This section is from the book "The Fruit Manual: Containing The Descriptions And Synonyms Of The Fruits And Fruit Trees Of Great Britain", by Robert Hogg. Also available from Amazon: The Fruit Manual.
Fruit, medium sized; roundish. Skin, yellowish brown, partially covered with russet. Eye, placed in a slight depression. Stalk, an inch long, inserted in a small cavity. Flesh, yellowish white, buttery, slightly gritty at the core, but very rich and excellent.
A dessert pear of the highest merit; in use in March, and will keep even beyond that time. The tree is particularly hardy, will succeed well as a standard, and in cold climates may be advantageously grown against a wall.
It was raised by T. A. Knight, Esq.
Marchioness. See Marquise.
Maréchal Decours. See Maréchal de Cour.
Fruit, large, sometimes very large, being near four inches and a half long, and three inches and three-quarters wide; oblong pyriform, pretty even in its outline, but slightly undulating. Skin, thickly covered with cinnamon-coloured russet, so much so as to be encrusted with it, and permitting only very little of the pale yellow ground to show through it. Eye, large and open, with long, stout, and somewhat woody segments, set in a moderate depression. Stalk, from an inch to an inch and a quarter long, inserted on the wide, blunt apex of the fruit without depression. Flesh, yellowish, very tender, melting, and buttery, with an abundant richly flavoured juice, which is sweet, sprightly, and with a fine perfume.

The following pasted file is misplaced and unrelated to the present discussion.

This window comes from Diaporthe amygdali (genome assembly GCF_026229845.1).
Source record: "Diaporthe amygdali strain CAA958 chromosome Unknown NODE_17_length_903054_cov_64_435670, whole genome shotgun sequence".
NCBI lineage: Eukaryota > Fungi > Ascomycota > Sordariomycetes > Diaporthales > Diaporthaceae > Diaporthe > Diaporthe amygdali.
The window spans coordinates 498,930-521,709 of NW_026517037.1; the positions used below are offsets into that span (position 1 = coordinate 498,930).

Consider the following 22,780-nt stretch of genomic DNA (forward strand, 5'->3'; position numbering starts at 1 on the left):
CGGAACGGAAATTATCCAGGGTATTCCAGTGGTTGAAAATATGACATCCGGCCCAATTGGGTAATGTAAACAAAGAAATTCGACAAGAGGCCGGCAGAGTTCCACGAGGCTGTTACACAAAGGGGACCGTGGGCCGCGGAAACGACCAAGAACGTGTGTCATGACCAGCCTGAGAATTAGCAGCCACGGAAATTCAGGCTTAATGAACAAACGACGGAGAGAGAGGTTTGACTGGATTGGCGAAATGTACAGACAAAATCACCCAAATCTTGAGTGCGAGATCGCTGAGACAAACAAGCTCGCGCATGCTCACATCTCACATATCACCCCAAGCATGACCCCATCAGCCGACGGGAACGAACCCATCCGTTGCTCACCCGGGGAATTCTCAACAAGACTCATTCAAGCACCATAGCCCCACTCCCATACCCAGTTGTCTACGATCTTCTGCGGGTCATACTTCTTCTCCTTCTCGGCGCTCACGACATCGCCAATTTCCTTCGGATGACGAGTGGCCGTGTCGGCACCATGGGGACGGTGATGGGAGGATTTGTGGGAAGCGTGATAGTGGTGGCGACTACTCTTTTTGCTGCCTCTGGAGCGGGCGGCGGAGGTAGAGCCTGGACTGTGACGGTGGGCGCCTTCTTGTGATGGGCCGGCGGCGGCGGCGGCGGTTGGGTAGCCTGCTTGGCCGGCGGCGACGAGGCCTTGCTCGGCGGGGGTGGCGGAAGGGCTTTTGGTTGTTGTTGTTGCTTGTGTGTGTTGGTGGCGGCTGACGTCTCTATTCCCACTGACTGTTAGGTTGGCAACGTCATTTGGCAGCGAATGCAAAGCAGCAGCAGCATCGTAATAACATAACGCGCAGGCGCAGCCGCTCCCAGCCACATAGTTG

This is one of the finest pears in cultivation, and ripens about the end of October and beginning of November. The tree is hardy, vigorous, and an abundant bearer, forming fine pyramids and standards. Mr. R. D. Blackmore says it is "a very fine pear. Coarse from a wall. I have grown it to weigh 18 oz."
A seedling of Dr. Van Mons, of which he sent grafts to M. Bivort in April, 1842, with the name "Marechal de Cour, gain de 1841, la meilleur existante." In the early editions of this work, I described this fruit under the name of Conseiller de la Cour, which was that under which I received it from M. Papeleu in 1847, and under which M. Bivort had also distributed it; but as that now adopted is the original name given it by Van Mons himself, a sense of propriety recommends its adoption.
Fruit, large, three inches and a half long, and three inches wide; oblong obovate. Skin, greenish yellow, mottled and dotted with pale brown russet. Eye, open, slightly depressed. Stalk, three-quarters of an inch long, slender, inserted in a wide, deep cavity, one side of which is higher than the other. Flesh, tender, juicy, very melting, with a sweet, vinous, and sprightly flavour, and a delicate musky perfume.
An excellent dessert pear; ripe in October and November. The tree attains the middle height, is healthy and an abundant bearer, forming handsome pyramids.